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Marital Conflict and Early Adolescents' Self-Evaluation: The Role of Parenting Quality and Early Adolescents' Appraisals

NCJ Number
Journal of Youth and Adolescence Volume: 41 Issue: 6 Dated: June 2012 Pages: 749-763
Andrea Siffert; Beate Schwarz; Melanie Stutz
Date Published
June 2012
15 pages
This study examined the relationship between marital conflict and children's adjustment.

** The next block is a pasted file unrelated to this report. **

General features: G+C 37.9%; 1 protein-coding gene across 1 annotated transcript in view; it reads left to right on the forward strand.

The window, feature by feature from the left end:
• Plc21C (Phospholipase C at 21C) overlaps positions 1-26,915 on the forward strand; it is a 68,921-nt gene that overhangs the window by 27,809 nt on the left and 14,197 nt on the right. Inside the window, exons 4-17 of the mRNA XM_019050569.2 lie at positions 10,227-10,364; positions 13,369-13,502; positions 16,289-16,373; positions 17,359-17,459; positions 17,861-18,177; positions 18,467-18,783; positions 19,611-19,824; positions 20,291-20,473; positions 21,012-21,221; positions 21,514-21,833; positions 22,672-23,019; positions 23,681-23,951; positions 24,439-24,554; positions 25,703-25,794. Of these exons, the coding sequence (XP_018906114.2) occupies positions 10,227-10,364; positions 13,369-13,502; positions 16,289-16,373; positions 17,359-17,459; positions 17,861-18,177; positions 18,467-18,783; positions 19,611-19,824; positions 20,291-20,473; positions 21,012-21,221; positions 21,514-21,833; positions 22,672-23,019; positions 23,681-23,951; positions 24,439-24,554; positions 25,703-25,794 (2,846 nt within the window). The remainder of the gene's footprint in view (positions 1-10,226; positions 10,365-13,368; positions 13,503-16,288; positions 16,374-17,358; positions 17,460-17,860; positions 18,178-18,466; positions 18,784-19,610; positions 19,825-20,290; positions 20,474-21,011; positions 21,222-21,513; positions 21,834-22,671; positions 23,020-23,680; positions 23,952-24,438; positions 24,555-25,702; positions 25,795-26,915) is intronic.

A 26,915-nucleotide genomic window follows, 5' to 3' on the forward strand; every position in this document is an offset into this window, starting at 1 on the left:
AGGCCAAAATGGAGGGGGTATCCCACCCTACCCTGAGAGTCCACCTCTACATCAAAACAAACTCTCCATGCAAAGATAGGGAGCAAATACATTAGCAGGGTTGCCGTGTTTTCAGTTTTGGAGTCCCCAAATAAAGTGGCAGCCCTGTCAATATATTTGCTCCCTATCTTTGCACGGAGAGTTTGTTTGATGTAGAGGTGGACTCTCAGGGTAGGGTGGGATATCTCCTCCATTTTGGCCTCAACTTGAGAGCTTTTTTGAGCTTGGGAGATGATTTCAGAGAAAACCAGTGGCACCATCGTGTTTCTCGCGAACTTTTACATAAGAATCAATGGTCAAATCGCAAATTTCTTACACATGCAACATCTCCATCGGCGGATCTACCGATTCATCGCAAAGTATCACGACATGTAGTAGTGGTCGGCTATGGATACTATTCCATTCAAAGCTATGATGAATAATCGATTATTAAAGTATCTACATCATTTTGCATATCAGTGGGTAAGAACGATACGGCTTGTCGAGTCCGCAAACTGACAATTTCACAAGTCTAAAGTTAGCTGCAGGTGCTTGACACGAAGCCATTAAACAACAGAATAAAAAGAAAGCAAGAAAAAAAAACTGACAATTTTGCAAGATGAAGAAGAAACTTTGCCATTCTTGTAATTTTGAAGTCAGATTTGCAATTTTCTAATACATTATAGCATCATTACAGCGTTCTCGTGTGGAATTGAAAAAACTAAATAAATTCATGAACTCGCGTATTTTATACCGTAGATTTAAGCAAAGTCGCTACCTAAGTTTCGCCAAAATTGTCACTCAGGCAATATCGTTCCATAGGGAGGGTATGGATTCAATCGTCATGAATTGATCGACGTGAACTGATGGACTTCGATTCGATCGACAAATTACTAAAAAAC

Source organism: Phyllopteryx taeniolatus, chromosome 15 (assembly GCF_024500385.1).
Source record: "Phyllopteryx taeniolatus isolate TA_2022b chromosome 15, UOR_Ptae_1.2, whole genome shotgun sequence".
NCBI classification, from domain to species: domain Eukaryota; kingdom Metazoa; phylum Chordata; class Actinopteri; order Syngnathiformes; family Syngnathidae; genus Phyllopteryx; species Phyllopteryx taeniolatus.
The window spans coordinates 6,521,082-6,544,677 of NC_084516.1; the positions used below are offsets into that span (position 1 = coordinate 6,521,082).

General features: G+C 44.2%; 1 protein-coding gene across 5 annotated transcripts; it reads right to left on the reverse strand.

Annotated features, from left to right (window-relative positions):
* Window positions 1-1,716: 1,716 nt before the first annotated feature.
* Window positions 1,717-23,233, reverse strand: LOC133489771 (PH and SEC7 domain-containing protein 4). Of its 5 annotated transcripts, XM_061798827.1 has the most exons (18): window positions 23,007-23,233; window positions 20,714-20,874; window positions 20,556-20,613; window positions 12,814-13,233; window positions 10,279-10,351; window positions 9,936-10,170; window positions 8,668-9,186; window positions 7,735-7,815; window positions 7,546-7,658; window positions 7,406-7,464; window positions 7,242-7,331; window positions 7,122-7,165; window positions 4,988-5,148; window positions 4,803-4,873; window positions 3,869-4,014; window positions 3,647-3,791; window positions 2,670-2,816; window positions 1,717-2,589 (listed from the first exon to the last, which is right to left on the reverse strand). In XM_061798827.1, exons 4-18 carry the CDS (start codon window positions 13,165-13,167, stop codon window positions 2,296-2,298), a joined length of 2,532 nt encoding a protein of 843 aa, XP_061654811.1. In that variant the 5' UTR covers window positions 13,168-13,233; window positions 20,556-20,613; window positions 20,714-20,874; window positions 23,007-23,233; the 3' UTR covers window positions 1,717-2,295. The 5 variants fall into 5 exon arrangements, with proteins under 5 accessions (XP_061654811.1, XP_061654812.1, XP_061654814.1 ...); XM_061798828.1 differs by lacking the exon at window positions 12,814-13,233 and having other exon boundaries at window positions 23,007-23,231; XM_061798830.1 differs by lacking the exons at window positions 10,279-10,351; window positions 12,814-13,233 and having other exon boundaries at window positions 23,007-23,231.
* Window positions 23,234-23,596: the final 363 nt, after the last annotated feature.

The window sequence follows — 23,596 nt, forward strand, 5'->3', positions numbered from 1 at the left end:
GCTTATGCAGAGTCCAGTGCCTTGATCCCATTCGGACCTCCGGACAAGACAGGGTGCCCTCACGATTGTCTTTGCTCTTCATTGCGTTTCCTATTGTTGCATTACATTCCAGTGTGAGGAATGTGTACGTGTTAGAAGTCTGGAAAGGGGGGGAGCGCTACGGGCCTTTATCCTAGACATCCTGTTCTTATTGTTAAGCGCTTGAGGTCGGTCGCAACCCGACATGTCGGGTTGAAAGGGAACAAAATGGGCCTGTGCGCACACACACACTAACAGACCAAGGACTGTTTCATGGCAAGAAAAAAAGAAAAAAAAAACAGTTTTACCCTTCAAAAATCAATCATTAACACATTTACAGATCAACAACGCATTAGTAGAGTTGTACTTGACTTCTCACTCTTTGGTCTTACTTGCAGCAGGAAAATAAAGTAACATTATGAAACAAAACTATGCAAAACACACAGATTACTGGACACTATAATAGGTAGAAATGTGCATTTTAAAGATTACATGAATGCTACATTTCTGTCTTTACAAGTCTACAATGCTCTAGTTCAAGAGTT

Cognitive appraisals and family dynamics have been identified as mediators of the relationship between marital conflict and children's adjustment. Surprisingly little research has investigated both meditational processes in the same study. Guided by the cognitive-contextual framework and the spillover hypothesis, the present study integrated factors from both theories early adolescents' appraisals of threat and self-blame, as well as perceived parenting quality as mediators of the link between early adolescents' perception of marital conflict and their self-evaluations (self-esteem and scholastic competence). Analyses were based on the first two waves of an ongoing longitudinal study. Participants were 176 two-parent families, and their early adolescents (50.5 percent girls) whose mean age was 10.61 years at Time 1 (SD = 0.40) and 11.63 years at Time 2 (SD = 0.39). Structural equation modeling analyses indicated that parenting quality and early adolescents' perceived threat provided indirect pathways between marital conflict and early adolescents' self-esteem 1 year later when controlling for their initial level of self-esteem. With respect to scholastic competence, only fathers' parenting was an indirect link. Self-blame did not play a role. Implications for understanding the mechanisms by which exposure to marital conflict predicts early adolescents' maladjustment are discussed. Abstract published by arrangement with Springer.